1: Ellen DeGeneres | EW.com


1: Ellen DeGeneres

As Entertainer of the Year, this actress broke down barriers and kept us laughing

Celebrities thinking about declaring their sexual preference as a means of snagging EW’s Entertainer of the Year award, take note: Ellen DeGeneres does not win this year’s prize just because her particular announcement — ”Yep, I’m Gay,” to quote TIME’s jaunty headline — was the most highly advertised acknowledgment of homosexuality since Walt Whitman burbled ”I celebrate myself, and sing myself.”

Nor does DeGeneres get the trophy just because, in allowing her alter ego, Ellen Morgan, to discover her sexuality on Ellen in the show’s fourth season, she made cultural history by staging the first coming out of a starring character on a network sitcom. True, the April 30 episode — an inspired hour that rose to the occasion with the kind of pointed, funny writing that fans of the genial stand-up comedian were hoping for all along — was the No. 1-rated show on TV that week. But why wouldn’t it be, with guest spots by Laura Dern, Demi Moore, Oprah Winfrey, Billy Bob Thornton, Melissa Etheridge, and k.d. lang?

DeGeneres is not Entertainer of the Year simply because, in letting Ellen Morgan live her sitcom life as a lesbian, Ellen has become a better, more focused TV show, one that finally showcases the comedian who inspired it to best advantage. Many stand-up-personality-based comedies take a while to find a strong voice. If you need a reminder, look at the earliest episodes of Seinfeld.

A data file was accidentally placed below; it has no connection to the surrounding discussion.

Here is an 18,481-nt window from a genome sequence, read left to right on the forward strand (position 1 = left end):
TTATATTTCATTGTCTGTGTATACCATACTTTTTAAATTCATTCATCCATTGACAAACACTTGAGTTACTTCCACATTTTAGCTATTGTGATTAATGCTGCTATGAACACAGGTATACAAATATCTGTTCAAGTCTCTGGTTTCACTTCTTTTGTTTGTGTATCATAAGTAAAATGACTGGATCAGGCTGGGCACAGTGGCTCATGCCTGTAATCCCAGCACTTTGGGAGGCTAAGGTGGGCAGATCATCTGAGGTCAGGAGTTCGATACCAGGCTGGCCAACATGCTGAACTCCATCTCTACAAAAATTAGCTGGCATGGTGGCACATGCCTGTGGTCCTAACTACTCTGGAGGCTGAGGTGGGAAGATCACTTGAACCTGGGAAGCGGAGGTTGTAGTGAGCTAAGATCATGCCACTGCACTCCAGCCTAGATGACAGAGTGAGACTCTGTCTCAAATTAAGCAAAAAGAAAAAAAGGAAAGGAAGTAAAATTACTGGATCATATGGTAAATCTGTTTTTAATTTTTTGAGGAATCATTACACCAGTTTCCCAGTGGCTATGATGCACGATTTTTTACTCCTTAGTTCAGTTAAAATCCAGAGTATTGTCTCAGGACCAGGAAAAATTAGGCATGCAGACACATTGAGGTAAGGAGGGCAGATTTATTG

And for Pete’s sake, Ellen DeGeneres is not getting the award simply to applaud her romance with actress Anne Heche, a relationship that has been monitored breathlessly since it began last March. That photos of the inexhaustibly social twosome are published so regularly these days is, perhaps, what would happen to any celebrity couple who entice photographers with public displays of affection. Plus, with these two, there’s the added girl-girl frisson. (The pair were even snapped in front of Bill Clinton last April at the White House Correspondents’ Dinner; so much for the love that dare not speak its name. Still, rumors to the contrary, they absolutely did not kiss in front of the President. Honestly, who would be so inappropriate?)

In the end, Ellen DeGeneres is Entertainer of the Year because, at a time when an acknowledgment of homosexuality has entered all aspects of popular culture, when diversity and acceptance are the words of the day but by no means entirely the deeds, and when more and more of the sizable population of homosexual men and women working in the entertainment industry today are weighing the risks of coming out themselves, DeGeneres allowed herself to become a poster girl — not for lesbianism, but for honesty. She volunteered to serve as a test case for whether a likable woman with a gentle, clean comedy act can flaunt a sexy girlfriend and still win friends, influence people, and maintain healthy Nielsen ratings. DeGeneres risked her professional reputation for personal freedom. And she pulled it off. She did good, important work, work that continues to shape the public discourse. And she found love.